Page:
These days, to the consternation of some of its residents, Budock is being inexorably joined to Falmouth by the remorseless sprawl of new housing. However, the urbanisation of Budock is not new. In the mid-nineteenth century the former boundaries of the parish extended as far as the estuary of the Fal to the north of the growing town of Falmouth. Several of Falmouth’s terraces – Dunstanville Terrace, Penwerris Terrace, Stratton Terrace – had already spilled over the parish boundary into what was technically Budock.
Although the vast majority of the land area of the parish in 1861 was rural, just over half of its people actually lived in an urban context. A third of the working population was employed in farming, the largest sector, but the rest were scattered over a wide range of occupations, with a fair smattering of professional men, retired naval officers and wealthy widows living on annuities.
Women well outnumbered men; for every four men of working age there were six women. Just over a third of those women were wives busy running the household. Another 11 per cent were widows, But over half (52 per cent) were single, unmarried women. Of the 40 per cent of women who had a paid employment in the census, six out of ten were servants, attracted to the middle-class streets of north Falmouth.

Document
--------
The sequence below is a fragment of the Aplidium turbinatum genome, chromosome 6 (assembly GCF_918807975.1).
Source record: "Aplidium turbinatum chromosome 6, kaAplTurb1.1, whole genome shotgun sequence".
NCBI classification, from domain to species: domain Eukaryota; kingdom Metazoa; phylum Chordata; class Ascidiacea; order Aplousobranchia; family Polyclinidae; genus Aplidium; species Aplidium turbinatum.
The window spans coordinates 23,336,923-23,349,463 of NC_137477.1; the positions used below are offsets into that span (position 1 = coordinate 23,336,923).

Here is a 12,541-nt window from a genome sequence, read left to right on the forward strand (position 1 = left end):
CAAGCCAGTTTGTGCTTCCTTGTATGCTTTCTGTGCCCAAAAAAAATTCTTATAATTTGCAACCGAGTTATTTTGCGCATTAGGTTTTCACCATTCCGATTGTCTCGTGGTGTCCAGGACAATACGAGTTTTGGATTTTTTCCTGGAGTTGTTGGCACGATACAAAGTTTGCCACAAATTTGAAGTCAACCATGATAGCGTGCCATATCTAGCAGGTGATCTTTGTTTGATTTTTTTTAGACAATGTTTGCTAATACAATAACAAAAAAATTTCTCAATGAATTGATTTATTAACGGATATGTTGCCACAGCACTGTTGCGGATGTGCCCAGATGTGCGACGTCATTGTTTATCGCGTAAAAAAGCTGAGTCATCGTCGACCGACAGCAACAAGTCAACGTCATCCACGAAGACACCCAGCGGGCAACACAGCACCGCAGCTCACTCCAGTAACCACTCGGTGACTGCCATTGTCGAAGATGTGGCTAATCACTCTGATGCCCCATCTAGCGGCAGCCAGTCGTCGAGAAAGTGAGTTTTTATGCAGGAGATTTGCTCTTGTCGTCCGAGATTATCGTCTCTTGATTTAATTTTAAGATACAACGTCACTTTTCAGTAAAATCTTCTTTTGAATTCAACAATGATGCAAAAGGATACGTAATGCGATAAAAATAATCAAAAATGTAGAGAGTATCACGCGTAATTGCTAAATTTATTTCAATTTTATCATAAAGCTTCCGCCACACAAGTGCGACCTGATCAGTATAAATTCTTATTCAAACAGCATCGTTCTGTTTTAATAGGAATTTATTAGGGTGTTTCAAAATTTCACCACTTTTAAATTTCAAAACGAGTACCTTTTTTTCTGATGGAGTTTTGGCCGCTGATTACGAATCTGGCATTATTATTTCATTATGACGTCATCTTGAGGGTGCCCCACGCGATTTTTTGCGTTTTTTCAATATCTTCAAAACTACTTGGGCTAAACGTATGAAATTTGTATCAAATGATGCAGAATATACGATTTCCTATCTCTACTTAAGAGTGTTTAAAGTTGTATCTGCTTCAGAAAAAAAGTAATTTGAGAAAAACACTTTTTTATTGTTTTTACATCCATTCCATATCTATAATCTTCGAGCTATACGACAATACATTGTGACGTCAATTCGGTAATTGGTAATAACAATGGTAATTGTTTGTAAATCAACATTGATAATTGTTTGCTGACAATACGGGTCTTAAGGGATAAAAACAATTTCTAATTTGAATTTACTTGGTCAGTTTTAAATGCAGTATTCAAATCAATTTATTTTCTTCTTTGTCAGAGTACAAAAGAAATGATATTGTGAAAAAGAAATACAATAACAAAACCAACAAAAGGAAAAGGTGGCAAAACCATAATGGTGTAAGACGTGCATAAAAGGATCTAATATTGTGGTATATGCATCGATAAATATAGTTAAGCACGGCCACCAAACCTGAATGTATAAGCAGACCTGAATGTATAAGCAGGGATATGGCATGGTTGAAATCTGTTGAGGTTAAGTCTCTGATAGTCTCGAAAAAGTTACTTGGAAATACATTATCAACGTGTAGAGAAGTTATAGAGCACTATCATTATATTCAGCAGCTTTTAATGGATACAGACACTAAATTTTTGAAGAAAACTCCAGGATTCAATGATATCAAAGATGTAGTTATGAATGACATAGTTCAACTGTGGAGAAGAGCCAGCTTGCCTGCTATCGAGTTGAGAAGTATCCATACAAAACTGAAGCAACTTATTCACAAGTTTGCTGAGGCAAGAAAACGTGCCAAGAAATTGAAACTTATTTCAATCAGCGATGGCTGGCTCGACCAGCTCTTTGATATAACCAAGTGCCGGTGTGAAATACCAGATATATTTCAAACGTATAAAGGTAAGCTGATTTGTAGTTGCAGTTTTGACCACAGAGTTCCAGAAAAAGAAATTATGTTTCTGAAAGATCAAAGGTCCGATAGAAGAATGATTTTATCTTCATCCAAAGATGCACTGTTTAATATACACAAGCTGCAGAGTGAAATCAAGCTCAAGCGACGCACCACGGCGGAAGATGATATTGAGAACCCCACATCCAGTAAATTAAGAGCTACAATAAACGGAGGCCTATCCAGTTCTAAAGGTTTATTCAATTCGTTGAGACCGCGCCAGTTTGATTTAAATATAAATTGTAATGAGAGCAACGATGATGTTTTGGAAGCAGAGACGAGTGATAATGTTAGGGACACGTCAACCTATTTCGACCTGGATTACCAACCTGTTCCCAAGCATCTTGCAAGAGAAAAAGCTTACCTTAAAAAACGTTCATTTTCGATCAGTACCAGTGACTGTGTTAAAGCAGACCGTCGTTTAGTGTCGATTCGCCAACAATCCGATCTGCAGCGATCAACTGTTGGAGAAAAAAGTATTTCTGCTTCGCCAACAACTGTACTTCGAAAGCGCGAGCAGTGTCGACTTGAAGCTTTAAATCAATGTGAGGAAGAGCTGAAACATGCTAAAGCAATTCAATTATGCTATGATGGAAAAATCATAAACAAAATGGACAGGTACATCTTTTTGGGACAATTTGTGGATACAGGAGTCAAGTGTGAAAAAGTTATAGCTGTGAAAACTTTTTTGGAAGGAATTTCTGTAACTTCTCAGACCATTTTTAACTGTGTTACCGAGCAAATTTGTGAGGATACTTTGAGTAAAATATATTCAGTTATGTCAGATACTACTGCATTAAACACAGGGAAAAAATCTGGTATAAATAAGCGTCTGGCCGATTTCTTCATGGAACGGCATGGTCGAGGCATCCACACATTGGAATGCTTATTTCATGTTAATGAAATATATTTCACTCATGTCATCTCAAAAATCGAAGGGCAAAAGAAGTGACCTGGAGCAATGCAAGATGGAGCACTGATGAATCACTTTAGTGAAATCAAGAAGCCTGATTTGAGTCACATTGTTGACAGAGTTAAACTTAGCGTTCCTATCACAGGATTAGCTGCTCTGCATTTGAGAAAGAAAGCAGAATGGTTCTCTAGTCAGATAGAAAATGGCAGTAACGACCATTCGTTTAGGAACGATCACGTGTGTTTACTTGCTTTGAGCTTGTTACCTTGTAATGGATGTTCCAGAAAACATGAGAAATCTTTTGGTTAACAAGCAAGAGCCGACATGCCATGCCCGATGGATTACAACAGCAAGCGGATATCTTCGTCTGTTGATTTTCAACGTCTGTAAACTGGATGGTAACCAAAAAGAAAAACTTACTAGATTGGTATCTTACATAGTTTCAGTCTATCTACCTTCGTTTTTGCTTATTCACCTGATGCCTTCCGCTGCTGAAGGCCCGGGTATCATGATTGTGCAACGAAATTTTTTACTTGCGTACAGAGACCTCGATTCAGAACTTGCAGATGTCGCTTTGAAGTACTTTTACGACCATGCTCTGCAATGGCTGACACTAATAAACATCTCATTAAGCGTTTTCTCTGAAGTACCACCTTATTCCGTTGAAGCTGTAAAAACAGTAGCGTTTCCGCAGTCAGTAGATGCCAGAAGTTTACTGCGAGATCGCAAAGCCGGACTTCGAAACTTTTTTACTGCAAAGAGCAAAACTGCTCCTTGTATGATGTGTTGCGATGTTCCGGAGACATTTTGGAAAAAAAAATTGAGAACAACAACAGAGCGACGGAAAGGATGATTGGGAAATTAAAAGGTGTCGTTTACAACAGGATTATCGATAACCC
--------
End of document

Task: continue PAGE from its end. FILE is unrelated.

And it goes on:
There were only 17 children living in Budock in 1861 and captured by the Victorian Lives project, a rather low number reflecting the larger than average proportion of retired folk living in urban Budock. Meanwhile, the proportion traced is around the average; by 1891 two of the 17 (at least) had died, three were still in the parish, two were in other Cornish towns, one had ended up in London and one had emigrated to New Zealand.